Chinua Achebe Quote
There is no absurdity so palpable but that it may be firmly planted in the human head if you only begin to inculcate it before the age of five, by constantly repeating it with an air of great solemnit...
I think on-stage nudity is disgusting, shameful and damaging to all things American. But if I were 22 with a great body, it would be artistic, tasteful, patriotic and a progressive religious experienc...
Born in Ogidi, British Nigeria, Achebe's childhood was influenced by both Igbo traditional culture and postcolonial Christianity. He excelled in school and attended what is now the University of Ibadan, where he became fiercely critical of how European literature depicted Africa. Moving to Lagos after graduation, he worked for the Nigerian Broadcasting Service (NBS) and garnered international attention for his 1958 novel Things Fall Apart. In less than 10 years he would publish four further novels through the publisher Heinemann, with whom he began the Heinemann African Writers Series and galvanized the careers of African writers, such as Ngũgĩ wa Thiong'o and Flora Nwapa. Achebe sought to escape the colonial perspective that framed African literature at the time, and drew from the traditions of the Igbo people, Christian influences, and the clash of Western and African values to create a uniquely African voice. He wrote in and defended the use of English, describing it as a means to reach a broad audience, particularly readers of colonial nations. In 1975 he gave a controversial lecture, "An Image of Africa: Racism in Conrad's Heart of Darkness", which was a landmark in postcolonial discourse. Published in The Massachusetts Review, it featured criticism of Albert Schweitzer and Joseph Conrad, whom Achebe described as "a thoroughgoing racist."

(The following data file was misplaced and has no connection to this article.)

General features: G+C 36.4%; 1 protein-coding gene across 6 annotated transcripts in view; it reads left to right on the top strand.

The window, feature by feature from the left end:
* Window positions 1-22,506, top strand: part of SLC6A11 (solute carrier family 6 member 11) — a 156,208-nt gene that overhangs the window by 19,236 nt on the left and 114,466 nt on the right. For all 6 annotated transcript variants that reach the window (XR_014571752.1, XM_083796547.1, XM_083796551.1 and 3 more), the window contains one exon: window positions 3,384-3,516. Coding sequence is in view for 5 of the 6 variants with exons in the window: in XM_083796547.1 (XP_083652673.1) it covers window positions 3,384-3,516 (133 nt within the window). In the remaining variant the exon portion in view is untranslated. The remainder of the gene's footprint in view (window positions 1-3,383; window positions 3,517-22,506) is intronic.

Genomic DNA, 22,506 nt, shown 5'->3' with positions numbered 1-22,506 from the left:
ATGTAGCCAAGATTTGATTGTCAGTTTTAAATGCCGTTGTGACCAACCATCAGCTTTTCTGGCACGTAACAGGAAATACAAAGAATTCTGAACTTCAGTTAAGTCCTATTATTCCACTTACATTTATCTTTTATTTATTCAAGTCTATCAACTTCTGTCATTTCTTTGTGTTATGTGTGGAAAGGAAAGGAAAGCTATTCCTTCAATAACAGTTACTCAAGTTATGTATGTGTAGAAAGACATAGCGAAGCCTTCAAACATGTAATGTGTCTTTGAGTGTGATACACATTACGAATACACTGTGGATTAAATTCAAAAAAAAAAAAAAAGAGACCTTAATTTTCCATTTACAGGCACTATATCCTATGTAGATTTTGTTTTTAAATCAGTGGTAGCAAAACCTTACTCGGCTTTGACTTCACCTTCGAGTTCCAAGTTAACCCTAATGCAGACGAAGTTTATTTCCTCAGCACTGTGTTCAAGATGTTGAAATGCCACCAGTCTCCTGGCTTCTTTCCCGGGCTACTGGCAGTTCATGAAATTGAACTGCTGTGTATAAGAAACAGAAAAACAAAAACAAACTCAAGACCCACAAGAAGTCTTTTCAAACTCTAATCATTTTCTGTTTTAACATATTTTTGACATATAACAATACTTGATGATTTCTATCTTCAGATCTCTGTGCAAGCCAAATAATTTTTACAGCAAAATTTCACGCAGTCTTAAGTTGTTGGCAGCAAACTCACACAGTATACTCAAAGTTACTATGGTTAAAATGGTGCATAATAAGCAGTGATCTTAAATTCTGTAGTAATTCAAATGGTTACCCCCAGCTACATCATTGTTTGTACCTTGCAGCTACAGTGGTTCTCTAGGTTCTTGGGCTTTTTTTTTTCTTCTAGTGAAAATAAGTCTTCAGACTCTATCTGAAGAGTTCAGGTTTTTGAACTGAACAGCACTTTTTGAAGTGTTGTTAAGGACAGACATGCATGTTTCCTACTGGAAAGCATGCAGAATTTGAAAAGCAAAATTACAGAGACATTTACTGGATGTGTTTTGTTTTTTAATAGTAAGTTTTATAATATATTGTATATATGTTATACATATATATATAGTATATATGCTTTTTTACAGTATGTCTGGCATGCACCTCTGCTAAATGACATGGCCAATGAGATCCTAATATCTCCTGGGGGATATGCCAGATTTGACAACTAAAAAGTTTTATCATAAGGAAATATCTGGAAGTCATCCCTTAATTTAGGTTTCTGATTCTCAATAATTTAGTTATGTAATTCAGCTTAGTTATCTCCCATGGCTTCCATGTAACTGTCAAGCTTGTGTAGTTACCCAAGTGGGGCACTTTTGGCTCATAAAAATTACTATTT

When the region of Biafra broke away from Nigeria in 1967, Achebe supported Biafran independence and acted as ambassador for the people of the new nation. The subsequent Nigerian Civil War ravaged the populace, and he appealed to the people of Europe and the Americas for aid. When the Nigerian government retook the region in 1970, he involved himself in political parties but soon became disillusioned by his frustration over the continuous corruption and elitism he witnessed. He lived in the United States for several years in the 1970s, and returned to the US in 1990 after a car crash left him partially disabled. He stayed in the US in a nineteen-year tenure at Bard College as a professor of languages and literature. Winning the 2007 Man Booker International Prize, from 2009 until his death he was Professor of African Studies at Brown University.
Achebe's work has been extensively analyzed and a vast body of scholarly work discussing it has arisen. In addition to his seminal novels, Achebe's oeuvre includes numerous short stories, poetry, essays and children's books. His style relies heavily on the Igbo oral tradition, and combines straightforward narration with representations of folk stories, proverbs, and oratory. Among the many themes his works cover are culture and colonialism, masculinity and femininity, politics, and history. His legacy is celebrated annually at the Chinua Achebe Literary Festival.